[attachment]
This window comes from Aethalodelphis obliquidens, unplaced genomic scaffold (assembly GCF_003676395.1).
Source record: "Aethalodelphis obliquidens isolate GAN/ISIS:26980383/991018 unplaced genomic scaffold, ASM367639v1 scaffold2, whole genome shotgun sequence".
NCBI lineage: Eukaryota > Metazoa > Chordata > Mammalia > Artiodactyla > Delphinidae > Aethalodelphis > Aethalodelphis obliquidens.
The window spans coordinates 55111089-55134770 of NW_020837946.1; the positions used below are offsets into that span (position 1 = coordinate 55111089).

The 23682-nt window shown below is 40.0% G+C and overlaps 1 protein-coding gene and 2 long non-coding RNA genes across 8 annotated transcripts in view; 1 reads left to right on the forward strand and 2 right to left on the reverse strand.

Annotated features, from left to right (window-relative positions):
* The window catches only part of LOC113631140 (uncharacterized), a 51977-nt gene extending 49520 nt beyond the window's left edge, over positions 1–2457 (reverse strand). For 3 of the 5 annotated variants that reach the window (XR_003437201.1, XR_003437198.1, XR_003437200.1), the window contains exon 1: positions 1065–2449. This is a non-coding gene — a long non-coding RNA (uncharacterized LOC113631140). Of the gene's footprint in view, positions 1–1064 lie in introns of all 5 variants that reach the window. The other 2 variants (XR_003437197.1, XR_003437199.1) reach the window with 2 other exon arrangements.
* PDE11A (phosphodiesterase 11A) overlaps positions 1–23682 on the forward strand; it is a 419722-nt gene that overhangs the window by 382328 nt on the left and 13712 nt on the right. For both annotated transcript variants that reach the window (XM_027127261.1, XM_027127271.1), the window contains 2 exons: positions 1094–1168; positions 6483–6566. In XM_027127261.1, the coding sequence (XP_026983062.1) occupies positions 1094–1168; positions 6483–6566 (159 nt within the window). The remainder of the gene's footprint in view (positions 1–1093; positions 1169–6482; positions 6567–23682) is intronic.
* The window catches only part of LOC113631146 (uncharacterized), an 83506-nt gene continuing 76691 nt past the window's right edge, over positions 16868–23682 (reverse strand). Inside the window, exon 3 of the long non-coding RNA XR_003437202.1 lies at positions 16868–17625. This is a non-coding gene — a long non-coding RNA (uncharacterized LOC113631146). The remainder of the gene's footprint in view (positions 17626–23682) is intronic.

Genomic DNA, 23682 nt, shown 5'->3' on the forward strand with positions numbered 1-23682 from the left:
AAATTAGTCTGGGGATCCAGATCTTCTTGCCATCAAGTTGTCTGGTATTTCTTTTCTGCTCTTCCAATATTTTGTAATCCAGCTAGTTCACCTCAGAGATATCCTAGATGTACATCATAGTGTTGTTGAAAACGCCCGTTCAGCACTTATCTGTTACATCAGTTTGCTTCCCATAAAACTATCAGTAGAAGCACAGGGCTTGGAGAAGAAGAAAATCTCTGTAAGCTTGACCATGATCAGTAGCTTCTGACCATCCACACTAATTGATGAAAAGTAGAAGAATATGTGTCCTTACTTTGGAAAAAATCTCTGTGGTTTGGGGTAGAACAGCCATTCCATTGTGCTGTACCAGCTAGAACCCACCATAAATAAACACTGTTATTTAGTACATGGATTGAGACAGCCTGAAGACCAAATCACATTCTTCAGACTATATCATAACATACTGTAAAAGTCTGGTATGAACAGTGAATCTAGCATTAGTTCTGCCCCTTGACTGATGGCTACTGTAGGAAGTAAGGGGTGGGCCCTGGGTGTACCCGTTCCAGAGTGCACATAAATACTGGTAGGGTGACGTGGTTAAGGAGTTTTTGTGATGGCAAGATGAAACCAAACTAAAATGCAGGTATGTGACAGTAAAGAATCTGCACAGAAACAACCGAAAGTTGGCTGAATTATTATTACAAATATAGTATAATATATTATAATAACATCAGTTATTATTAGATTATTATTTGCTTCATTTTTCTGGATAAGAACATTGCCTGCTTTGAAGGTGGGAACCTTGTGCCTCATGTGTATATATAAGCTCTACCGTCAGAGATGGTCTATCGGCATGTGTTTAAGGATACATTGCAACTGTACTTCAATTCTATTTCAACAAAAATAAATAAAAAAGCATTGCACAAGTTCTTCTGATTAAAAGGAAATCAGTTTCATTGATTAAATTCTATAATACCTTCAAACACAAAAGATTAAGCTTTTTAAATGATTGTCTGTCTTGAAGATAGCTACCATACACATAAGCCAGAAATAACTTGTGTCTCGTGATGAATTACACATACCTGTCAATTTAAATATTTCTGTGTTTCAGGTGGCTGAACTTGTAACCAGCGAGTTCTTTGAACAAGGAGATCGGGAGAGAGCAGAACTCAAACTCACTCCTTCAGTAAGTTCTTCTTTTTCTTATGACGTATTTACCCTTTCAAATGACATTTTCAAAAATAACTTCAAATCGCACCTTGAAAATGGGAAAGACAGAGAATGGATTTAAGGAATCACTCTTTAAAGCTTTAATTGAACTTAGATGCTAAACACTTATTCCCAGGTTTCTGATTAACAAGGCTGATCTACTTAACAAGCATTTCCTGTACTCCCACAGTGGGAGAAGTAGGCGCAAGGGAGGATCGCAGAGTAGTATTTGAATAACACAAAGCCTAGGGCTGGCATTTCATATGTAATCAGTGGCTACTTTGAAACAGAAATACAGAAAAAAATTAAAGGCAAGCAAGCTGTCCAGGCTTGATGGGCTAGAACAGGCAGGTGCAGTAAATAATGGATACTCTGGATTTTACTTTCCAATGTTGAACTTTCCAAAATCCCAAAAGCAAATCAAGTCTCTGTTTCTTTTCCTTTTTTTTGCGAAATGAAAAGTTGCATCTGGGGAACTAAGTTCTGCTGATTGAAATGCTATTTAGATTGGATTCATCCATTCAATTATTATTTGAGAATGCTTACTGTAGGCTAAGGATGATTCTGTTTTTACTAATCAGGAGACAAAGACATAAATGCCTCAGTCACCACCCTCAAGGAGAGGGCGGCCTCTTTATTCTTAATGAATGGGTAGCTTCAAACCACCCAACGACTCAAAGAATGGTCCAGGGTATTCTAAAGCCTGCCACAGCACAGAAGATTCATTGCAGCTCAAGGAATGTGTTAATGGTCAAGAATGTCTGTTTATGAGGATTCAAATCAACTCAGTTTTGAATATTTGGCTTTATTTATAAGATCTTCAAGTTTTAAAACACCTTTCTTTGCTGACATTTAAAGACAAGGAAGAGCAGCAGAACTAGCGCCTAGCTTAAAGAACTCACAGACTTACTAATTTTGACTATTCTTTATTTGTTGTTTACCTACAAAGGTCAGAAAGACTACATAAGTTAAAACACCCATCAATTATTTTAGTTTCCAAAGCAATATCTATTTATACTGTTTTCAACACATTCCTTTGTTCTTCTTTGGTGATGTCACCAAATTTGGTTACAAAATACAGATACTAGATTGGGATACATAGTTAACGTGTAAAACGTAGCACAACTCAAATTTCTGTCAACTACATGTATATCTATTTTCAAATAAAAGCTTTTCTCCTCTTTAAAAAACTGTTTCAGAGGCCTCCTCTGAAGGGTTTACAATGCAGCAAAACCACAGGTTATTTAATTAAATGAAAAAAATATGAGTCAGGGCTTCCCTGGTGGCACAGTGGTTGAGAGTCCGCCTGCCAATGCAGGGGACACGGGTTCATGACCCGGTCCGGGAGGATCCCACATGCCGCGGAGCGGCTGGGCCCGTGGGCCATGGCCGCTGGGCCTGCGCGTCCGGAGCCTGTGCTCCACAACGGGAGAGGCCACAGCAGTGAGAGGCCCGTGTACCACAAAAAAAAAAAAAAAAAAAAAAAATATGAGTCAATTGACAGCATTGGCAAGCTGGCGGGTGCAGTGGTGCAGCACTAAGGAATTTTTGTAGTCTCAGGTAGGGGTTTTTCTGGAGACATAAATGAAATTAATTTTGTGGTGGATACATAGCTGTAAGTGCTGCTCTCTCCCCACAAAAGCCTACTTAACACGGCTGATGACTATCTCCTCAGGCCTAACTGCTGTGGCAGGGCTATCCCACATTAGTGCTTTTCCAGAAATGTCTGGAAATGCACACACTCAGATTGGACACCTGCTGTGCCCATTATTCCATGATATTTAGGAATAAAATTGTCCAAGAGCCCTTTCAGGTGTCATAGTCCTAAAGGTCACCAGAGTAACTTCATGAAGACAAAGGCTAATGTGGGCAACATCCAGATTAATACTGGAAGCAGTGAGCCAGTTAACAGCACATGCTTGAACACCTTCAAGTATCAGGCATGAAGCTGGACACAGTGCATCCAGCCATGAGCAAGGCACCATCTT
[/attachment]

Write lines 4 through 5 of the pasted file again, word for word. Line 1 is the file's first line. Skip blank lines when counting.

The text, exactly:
The window spans coordinates 55111089-55134770 of NW_020837946.1; the positions used below are offsets into that span (position 1 = coordinate 55111089).

The 23682-nt window shown below is 40.0% G+C and overlaps 1 protein-coding gene and 2 long non-coding RNA genes across 8 annotated transcripts in view; 1 reads left to right on the forward strand and 2 right to left on the reverse strand.